To rewind a little bit, the SBV Improver Challenge was a set of competitions somewhat similar to Kaggle’s competitions (indeed, there is a presentation by Will Cukierski of Kaggle among these presentations) in that participants needed to build a predictive model for classifying diseased versus healthy samples for four diseases based on gene expression data (simplifying a little bit), and then predict the disease status for an unlabeled test set. The competitions differed from Kaggle competitions in that the training data sets were not fixed – the organizers just pointed to some suggested public data sets, which I think was a nice way to do it.

The point of these sub-competitions was to establish whether gene expression profiles are truly predictive of disease states in general or just in specific cases.

Anyway – I enjoyed browsing these presentations a lot. Some take-home messages:

  • Different diseases vary immensely in how much predictive signal the gene expression data contains. Psoriasis was much easier to classify correctly based on these data than the other diseases: multiple sclerosis, COPD and lung cancer. The nature of the disease was an incomparable more important variable than anything related to normalization, algorithms, pre-processing etc.
  • It was suggested that providing the whole test set at once may be a bad idea, because it may reveal information (such as cluster structure) that would not be known in a real-life scenario (for instance, if you were to go to the doctor to get a gene expression measurement from your own tissue.) It was suggested that next time, the platform would just provide one data point at a time to be predicted. Indeed, I have thought a lot about this “single-sample classification” problem in connection with gene expression data lately. As anyone who has worked with (microarray or RNA-seq) gene expression data knows, there are severe experimental batch effects in these data that are usually removed by normalizing all data points together, but this cannot always be done in practice.
  • In these competitions, none of the alleged superiority of random forest classifiers or GLMs (cf. http://strataconf.com/strata2012/public/schedule/detail/22658) was in evidence, with “simple methods” such as linear discriminant analysis and Mann-Whitney tests for feature selection performing the best. Yes, I know there is probably no statistical significance here due to the small sample size …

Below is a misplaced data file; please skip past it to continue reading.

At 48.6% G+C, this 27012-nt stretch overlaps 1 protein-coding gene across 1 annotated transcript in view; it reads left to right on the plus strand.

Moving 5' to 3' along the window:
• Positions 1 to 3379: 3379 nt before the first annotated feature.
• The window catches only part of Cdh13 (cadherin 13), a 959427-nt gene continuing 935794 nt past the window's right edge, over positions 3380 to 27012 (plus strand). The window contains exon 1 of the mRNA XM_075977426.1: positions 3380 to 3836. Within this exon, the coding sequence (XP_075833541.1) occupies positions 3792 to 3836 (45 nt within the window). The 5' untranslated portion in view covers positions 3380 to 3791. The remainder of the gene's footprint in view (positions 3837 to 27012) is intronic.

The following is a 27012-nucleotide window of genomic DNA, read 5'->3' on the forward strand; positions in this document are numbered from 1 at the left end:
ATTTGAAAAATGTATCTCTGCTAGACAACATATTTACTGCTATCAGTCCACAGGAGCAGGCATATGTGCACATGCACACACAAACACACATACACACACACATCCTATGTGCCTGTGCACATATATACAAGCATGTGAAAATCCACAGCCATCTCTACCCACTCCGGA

• Speaking of random forests and GLMs, I was surprised to learn about the RGLM (Random Generalized Linear Model), which is kind of a mix of the two; generalized linear models are built on random subsets of the training examples and the features (like in random forest classifiers) and predictions of many of these models are aggregated to get a final prediction. The presentation is here.

The “lessons learned” presentation discusses (most of) these points and more, and is interesting throughout.

 

 

Summer reading

Some nice reading for the summer (in case of a rainy day of course):

  • Prediction, Learning and Games (PDF link) – Nice textbook on prediction. Via @ML_hipster (worth following on Twitter if you like @bigdatahipster and/or authentic, hand-crafted decision trees)
  • Data Science 101, a very nice blog which points to a multitude of resources
  • School of Data and the accompanying Data Wrangling Handbook
  • Agile Data by Russell Jurney (who is well worth following on Twitter and especially Quora). This book isn’t finished yet but can be viewed in its current state of development at the given link, which is within the Open Feedback Publishing System at O’Reilly Media. So you can, on one hand, read the book (or parts of it) for free before publication, and on the other hand, provide feedback and thus shape the contents of the book.
  • (edit 17/7 2012) Might as well throw this one in: Data Jujitsu: The Art of Turning Data into Product by DJ Patil, a free O’Reilly Radar report (epub/PDF/mobile).

New analysis competitions

Some interesting competitions in data analysis / prediction: